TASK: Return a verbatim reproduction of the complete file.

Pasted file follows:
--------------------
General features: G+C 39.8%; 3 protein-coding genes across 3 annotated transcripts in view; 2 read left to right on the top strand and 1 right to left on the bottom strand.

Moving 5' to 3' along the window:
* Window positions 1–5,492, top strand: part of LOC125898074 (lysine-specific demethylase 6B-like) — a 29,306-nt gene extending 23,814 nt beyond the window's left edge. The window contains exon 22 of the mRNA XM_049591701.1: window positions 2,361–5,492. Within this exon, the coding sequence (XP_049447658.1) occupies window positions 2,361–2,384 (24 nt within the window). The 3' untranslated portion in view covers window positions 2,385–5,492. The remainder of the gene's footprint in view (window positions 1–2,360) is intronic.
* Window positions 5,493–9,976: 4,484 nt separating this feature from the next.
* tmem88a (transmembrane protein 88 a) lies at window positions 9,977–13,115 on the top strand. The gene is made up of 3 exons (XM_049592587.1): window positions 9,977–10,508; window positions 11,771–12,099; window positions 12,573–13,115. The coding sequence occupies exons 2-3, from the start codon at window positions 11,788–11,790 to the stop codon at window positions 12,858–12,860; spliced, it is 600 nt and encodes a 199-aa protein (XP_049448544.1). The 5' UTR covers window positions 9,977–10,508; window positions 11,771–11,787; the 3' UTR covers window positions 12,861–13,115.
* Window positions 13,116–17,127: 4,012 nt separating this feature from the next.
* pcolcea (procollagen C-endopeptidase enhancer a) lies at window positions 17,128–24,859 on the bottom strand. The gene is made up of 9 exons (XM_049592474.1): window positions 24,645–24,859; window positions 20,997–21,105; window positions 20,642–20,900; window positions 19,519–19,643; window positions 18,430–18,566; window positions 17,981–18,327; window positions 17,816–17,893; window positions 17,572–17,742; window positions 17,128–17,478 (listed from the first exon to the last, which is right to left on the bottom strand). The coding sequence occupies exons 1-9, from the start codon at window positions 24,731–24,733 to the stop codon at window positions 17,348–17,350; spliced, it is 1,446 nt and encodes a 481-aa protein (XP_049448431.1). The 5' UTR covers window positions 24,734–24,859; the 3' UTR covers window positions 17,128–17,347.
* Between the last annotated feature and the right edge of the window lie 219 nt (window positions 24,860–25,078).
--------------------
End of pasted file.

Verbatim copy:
General features: G+C 39.8%; 3 protein-coding genes across 3 annotated transcripts in view; 2 read left to right on the top strand and 1 right to left on the bottom strand.

Moving 5' to 3' along the window:
* Window positions 1–5,492, top strand: part of LOC125898074 (lysine-specific demethylase 6B-like) — a 29,306-nt gene extending 23,814 nt beyond the window's left edge. The window contains exon 22 of the mRNA XM_049591701.1: window positions 2,361–5,492. Within this exon, the coding sequence (XP_049447658.1) occupies window positions 2,361–2,384 (24 nt within the window). The 3' untranslated portion in view covers window positions 2,385–5,492. The remainder of the gene's footprint in view (window positions 1–2,360) is intronic.
* Window positions 5,493–9,976: 4,484 nt separating this feature from the next.
* tmem88a (transmembrane protein 88 a) lies at window positions 9,977–13,115 on the top strand. The gene is made up of 3 exons (XM_049592587.1): window positions 9,977–10,508; window positions 11,771–12,099; window positions 12,573–13,115. The coding sequence occupies exons 2-3, from the start codon at window positions 11,788–11,790 to the stop codon at window positions 12,858–12,860; spliced, it is 600 nt and encodes a 199-aa protein (XP_049448544.1). The 5' UTR covers window positions 9,977–10,508; window positions 11,771–11,787; the 3' UTR covers window positions 12,861–13,115.
* Window positions 13,116–17,127: 4,012 nt separating this feature from the next.
* pcolcea (procollagen C-endopeptidase enhancer a) lies at window positions 17,128–24,859 on the bottom strand. The gene is made up of 9 exons (XM_049592474.1): window positions 24,645–24,859; window positions 20,997–21,105; window positions 20,642–20,900; window positions 19,519–19,643; window positions 18,430–18,566; window positions 17,981–18,327; window positions 17,816–17,893; window positions 17,572–17,742; window positions 17,128–17,478 (listed from the first exon to the last, which is right to left on the bottom strand). The coding sequence occupies exons 1-9, from the start codon at window positions 24,731–24,733 to the stop codon at window positions 17,348–17,350; spliced, it is 1,446 nt and encodes a 481-aa protein (XP_049448431.1). The 5' UTR covers window positions 24,734–24,859; the 3' UTR covers window positions 17,128–17,347.
* Between the last annotated feature and the right edge of the window lie 219 nt (window positions 24,860–25,078).